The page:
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Dan Johnson and the Expert Sidemen, Bound for Abiquiu

Album Review


Published August 21, 2013 at 9:25 a.m.


(Self-released, CD, digital download)

Vermont was hardly suffering a shortage of talented Americana artists. Still, our collective treasure trove of twang was recently made a little richer when Dan Johnson moved to Jericho from Albany, N.Y. By way of introduction to his new Green Mountain neighbors, Johnson and his band, the Expert Sidemen, earlier this year released their latest record, Bound for Abiquiu — which, incidentally, was mastered by Vermont expat Dan Archer. Sparse and dusty, much like its namesake New Mexico town, the album should prove a welcome addition to the collections of local Americana fans.

Johnson sings in a straightforward, unadorned fashion that recalls the earliest works of Uncle Tupelo-era Jay Farrar. Johnson’s directness, combined with his tone-flattening, nasally grit, sometimes masks the depth and artistry of his songwriting. On “The Garden Below” — which could really be a Still Feel Gone outtake — Johnson sings with weary desperation. “Sometimes I feel like an angel, dancing on a needle. / Sometimes I feel like a devil, burning in the shadow,” he sings. Then, “Do angels dream of going home? / Do they dance when they get stoned?” / Do they dangle at the end of a string? / Do they pray or do they just sing?”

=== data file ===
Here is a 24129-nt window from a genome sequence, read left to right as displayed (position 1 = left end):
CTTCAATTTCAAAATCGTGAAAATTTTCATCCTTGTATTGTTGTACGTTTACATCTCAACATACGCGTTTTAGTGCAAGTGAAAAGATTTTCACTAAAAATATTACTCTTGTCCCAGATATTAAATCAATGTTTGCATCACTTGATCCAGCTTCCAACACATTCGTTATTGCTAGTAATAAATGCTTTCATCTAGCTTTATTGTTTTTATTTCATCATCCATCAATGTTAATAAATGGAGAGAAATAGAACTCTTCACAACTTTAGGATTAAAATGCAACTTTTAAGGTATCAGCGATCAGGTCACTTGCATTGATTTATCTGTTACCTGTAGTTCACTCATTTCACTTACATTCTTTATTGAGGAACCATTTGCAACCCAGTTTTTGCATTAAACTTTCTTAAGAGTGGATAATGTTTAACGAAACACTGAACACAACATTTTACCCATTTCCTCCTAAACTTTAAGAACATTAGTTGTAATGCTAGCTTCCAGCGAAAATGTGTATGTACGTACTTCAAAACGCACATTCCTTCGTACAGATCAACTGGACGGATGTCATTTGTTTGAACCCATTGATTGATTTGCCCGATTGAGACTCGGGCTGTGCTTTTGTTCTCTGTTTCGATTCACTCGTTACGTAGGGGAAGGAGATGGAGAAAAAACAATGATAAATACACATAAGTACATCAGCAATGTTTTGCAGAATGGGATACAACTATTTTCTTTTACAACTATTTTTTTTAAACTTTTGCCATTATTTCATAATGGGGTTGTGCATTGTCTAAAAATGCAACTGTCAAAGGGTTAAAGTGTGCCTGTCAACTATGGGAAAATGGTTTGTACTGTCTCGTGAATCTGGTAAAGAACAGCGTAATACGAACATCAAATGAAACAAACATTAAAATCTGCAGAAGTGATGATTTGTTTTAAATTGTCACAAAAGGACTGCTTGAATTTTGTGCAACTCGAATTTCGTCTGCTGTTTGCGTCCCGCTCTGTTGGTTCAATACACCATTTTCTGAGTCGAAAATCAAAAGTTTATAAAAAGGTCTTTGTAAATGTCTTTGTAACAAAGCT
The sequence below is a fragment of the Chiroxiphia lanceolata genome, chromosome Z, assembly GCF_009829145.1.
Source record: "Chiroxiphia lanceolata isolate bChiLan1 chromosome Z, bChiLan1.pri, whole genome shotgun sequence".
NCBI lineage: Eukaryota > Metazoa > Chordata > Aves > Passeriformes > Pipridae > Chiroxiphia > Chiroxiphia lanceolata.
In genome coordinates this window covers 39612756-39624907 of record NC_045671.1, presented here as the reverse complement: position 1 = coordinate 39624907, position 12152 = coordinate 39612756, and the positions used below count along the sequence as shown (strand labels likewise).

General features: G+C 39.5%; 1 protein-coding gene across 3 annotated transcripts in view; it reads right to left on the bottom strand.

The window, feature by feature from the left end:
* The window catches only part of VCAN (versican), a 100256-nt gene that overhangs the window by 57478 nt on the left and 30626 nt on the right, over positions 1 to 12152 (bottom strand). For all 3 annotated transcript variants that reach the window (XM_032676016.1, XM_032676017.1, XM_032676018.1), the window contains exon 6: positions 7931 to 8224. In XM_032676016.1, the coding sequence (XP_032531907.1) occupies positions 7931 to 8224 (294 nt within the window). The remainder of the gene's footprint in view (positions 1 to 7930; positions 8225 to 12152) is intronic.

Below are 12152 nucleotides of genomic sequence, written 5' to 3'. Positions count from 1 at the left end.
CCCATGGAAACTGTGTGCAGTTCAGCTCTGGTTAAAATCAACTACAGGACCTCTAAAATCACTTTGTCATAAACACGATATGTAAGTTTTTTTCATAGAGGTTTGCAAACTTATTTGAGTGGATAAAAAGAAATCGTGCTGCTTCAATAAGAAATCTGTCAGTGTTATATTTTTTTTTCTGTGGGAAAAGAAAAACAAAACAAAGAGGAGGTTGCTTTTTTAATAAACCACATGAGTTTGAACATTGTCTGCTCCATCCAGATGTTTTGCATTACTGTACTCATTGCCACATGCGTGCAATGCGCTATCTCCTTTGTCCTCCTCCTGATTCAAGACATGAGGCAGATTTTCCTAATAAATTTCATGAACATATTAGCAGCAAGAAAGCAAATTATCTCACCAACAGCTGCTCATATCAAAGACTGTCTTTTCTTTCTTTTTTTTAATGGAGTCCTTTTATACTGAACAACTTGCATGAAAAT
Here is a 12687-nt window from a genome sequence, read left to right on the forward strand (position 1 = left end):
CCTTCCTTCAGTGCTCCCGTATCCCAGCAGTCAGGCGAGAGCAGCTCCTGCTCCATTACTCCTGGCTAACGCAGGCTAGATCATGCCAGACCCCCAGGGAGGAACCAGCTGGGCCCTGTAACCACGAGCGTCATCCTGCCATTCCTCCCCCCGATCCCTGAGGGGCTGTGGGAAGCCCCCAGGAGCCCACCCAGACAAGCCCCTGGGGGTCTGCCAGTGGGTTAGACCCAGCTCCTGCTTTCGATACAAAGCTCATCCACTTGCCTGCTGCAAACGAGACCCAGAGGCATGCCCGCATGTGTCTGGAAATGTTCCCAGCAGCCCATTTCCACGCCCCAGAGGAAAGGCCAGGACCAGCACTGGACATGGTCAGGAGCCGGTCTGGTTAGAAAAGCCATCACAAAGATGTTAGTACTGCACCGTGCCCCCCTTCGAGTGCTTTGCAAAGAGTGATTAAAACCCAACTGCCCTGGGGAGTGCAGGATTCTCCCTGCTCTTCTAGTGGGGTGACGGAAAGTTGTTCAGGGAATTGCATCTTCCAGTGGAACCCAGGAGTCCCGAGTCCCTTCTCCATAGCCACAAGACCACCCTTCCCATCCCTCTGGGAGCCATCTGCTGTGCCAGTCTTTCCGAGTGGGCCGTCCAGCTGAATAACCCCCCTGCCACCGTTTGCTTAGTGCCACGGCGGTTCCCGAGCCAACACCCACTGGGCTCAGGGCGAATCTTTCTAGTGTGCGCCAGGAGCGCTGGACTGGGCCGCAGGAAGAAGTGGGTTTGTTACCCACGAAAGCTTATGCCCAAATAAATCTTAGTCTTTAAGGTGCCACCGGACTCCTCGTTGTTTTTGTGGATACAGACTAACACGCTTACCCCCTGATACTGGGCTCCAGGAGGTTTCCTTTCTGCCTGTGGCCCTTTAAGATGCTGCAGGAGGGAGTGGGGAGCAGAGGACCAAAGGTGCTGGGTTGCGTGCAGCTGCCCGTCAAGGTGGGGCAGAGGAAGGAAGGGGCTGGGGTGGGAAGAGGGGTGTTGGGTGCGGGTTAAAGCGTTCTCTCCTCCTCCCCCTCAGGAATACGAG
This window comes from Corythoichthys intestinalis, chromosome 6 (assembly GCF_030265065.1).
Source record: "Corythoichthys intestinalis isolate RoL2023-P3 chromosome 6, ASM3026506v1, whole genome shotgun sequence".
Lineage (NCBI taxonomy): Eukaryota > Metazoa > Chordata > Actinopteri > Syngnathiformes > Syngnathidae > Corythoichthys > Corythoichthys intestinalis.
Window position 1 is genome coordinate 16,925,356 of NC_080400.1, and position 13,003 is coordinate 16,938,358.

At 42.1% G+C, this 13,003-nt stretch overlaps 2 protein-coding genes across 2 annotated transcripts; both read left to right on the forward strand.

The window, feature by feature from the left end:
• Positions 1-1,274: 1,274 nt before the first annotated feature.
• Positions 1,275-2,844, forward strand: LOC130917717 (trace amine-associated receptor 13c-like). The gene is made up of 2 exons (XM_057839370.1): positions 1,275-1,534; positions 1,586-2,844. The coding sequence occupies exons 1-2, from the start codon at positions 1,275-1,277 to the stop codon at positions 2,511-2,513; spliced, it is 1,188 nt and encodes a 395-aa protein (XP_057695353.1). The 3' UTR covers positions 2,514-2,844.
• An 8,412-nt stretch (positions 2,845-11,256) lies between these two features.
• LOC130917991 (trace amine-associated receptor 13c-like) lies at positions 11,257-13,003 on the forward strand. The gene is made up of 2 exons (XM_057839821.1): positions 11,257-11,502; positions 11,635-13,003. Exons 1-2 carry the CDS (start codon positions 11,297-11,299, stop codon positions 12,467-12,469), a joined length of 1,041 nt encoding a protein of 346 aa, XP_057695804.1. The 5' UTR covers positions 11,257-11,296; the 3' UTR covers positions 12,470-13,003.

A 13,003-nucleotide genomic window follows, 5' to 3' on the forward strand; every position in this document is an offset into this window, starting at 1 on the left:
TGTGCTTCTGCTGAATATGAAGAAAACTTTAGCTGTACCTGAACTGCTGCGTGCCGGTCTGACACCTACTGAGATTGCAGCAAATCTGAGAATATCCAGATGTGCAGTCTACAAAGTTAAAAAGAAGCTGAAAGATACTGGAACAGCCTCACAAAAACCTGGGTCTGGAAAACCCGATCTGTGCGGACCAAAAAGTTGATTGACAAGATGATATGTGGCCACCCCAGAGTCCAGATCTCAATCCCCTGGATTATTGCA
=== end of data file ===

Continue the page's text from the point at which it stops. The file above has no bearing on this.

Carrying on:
Things get marginally lighter later in the album. “Come on in My Kitchen” is an inviting little romp. “Off on the Tide” is a sinewy hothouse number with a mild gumbo flavor beneath the surface. On the Hank Williams-esque “Another Good Thing Is Come and Gone,” Roger Noyes’ pedal steel glides effortlessly over a gently chugging groove as Johnson laments the infirmity of love.

Here and throughout the record, Noyes’ contributions are impeccably tasteful. The same could be said of each of the Expert Sidemen, who are well named. Brian Elsenbeck’s lilting banjo plinks and plucks with just the right tone and attack, and he’s equally effective on accordion. Peter Murphy’s acoustic bass provides a fertile foundation from start to finish. Both offer lively, well-blended vocal harmonies.

Sadly, Johnson’s backing band didn’t make the move to Vermont — but we doubt he’ll have any trouble finding new experts closer to his newly adopted home. In the meantime, as a singer and songwriter, Johnson should find willing audiences in the Green Mountain. He plays both roles, as well as that of bandleader, exceedingly well on Bound for Abiquiu.

Bound for Abiquiu by Dan Johnson and the Expert Sidemen is available at danjohnsonandtheexpertsidemen.bandcamp.com. Johnson plays at On the Rise Bakery in Richmond this Friday, August 23.